DVD cover.

            Beginning in 2008, Nickelodeon released several compilation DVDs containing 4 episodes each: Escape from the Barnyard, When No One’s Looking and Cowman, the Uddered Avenger. Additionally, Lights, Camera, Moo! and Club Otis were released overseas with bonus SpongeBob SquarePants episodes. A digital-only DVD, Nickelodeon Shocktober! Vol. 2, was also released to iTunes containing “Barnyard Idol / The Haunting”. 2011 saw the release of the complete first season, with the second coming a few months later (preceding the airing of two episodes). In 2012 digital-only DVDs were made available on iTunes: On Your Marks, Get Set, Go! containing 2 episodes from season 1, the Orange Collection containing 8 episodes from season 1 and Nickelodeon’s Christmas Stocking which included “It’s an Udderful Life”. The complete series was made available to purchase for streaming on Amazon Prime.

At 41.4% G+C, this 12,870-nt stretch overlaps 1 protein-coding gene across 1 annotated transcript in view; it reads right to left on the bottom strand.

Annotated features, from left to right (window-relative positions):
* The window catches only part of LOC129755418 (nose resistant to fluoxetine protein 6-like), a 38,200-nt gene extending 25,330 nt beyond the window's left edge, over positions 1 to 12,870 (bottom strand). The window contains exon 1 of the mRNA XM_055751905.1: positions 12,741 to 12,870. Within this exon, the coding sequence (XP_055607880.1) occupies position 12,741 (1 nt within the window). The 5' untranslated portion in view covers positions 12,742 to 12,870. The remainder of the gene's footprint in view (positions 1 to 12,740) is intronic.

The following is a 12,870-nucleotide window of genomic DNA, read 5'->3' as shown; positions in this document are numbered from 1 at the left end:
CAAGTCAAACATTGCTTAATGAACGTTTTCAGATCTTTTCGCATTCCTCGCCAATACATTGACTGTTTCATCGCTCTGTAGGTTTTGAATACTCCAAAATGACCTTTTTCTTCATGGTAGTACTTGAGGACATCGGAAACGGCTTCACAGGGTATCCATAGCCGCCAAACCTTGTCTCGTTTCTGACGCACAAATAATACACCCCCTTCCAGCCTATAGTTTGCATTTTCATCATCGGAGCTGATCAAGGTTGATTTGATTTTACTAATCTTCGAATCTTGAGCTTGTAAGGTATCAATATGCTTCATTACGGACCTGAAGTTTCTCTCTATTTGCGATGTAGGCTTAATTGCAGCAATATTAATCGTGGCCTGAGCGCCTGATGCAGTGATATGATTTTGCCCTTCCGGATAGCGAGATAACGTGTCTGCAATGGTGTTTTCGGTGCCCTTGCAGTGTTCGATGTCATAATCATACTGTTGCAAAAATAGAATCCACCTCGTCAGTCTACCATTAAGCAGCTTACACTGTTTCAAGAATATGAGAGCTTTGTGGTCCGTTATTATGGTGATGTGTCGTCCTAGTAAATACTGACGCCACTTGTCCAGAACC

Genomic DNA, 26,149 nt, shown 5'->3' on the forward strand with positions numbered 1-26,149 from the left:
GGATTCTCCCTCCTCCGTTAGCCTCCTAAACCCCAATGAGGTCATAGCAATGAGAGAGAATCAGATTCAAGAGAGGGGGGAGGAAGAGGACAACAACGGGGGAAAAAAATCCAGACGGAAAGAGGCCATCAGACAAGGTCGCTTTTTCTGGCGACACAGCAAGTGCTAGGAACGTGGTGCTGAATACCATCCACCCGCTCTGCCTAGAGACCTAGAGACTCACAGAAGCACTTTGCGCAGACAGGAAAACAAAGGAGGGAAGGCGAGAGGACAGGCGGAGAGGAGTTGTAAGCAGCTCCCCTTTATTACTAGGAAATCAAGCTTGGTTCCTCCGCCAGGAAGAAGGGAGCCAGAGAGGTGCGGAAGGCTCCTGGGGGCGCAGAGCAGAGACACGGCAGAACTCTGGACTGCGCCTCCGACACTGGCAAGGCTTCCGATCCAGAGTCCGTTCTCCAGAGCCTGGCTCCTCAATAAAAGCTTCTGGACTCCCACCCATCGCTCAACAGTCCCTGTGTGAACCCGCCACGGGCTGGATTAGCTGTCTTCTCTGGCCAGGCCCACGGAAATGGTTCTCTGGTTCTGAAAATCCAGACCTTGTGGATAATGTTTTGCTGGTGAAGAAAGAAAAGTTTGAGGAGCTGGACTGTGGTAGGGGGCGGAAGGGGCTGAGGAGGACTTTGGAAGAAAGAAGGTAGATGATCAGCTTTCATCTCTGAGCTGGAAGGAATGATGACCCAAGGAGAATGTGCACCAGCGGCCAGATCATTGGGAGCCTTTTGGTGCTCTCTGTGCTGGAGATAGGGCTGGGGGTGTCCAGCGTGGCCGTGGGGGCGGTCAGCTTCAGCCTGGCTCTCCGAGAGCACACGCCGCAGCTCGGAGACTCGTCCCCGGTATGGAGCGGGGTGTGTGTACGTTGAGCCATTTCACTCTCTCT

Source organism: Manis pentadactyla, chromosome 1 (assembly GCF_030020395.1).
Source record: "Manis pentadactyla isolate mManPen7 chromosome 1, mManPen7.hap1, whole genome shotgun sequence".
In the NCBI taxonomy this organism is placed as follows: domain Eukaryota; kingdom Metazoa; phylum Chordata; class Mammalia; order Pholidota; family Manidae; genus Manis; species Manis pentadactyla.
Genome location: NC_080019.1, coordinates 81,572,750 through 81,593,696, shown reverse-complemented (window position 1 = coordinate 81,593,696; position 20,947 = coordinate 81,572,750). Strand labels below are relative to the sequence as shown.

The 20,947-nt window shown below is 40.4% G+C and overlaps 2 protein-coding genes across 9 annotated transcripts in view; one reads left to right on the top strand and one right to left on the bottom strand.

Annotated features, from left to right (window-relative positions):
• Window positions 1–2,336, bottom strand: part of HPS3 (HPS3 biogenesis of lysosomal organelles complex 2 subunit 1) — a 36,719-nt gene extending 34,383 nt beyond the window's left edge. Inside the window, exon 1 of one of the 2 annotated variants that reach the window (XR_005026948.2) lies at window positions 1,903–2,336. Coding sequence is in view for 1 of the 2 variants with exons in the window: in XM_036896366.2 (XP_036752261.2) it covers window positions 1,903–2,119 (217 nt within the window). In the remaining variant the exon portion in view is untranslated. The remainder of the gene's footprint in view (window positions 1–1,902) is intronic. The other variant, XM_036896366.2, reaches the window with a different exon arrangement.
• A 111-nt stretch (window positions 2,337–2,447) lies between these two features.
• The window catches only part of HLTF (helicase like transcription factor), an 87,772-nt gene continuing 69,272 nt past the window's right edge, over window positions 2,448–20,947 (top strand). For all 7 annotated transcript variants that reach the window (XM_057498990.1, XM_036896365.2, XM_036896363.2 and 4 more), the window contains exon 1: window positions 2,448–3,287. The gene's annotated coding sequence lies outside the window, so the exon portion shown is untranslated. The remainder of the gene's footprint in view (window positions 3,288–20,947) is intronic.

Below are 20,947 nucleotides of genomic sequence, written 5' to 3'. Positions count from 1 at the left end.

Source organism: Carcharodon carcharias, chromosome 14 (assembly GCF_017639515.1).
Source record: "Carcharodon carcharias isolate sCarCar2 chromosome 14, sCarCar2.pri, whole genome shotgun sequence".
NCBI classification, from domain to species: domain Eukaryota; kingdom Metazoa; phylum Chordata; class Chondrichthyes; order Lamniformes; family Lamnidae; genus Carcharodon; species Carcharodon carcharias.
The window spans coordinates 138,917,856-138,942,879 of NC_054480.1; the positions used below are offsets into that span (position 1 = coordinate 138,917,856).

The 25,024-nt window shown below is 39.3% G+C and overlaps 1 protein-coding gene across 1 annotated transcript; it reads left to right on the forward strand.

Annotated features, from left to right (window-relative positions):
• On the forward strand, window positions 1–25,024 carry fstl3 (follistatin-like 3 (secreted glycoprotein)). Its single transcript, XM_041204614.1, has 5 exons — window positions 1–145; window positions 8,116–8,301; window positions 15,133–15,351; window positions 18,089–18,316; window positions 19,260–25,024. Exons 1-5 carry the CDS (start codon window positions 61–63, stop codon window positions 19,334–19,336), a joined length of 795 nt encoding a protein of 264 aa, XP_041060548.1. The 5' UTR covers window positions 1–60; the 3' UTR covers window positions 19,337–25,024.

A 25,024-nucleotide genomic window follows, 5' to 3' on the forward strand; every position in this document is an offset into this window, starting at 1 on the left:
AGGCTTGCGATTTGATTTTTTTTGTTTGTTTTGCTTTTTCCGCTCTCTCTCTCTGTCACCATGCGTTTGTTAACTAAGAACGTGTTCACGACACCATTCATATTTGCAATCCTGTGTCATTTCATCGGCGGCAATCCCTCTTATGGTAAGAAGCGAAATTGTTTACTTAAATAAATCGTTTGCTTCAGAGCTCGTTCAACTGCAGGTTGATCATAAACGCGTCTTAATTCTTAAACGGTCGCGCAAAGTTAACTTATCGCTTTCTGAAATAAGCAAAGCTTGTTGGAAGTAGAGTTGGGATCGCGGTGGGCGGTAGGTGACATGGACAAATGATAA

Season 1:
“The Good, the Bad, and the Snotty / Escape from the Barnyard” (9/29/07) – Otis tricks the farmer off the farm so he can have a birthday party, but the farmer hires Snotty Boy to look after things. / The appearance of a grill has the animals worried they’re about to be eaten so they attempt to escape.
“Cowman and Ratboy / Cow’s Best Friend” (10/6/07) – The animals are unamused when Otis and Pip pretend to be superheroes. / After Otis saves Duke’s life, Duke becomes devoted and helpful to him to the point of annoyance.
“Chez Pig / The Right Cow” (10/13/07) – The animals decide to sell Pig’s delicious pies to humans to make some money, but they quickly become greedy in the process. / A space test monkey crashes onto the farm and is invited to stay, but he has his sights set on replacing Otis as leader.
“Saving Mrs. Beady / The Farmer Takes a Woman” (10/20/07) – After their antics get Mrs. Beady institutionalized, the animals attempt to bust her out. / Otis tries to set up the farmer so they can have their Saturday nights free again, but his new love wants to get rid of the animals.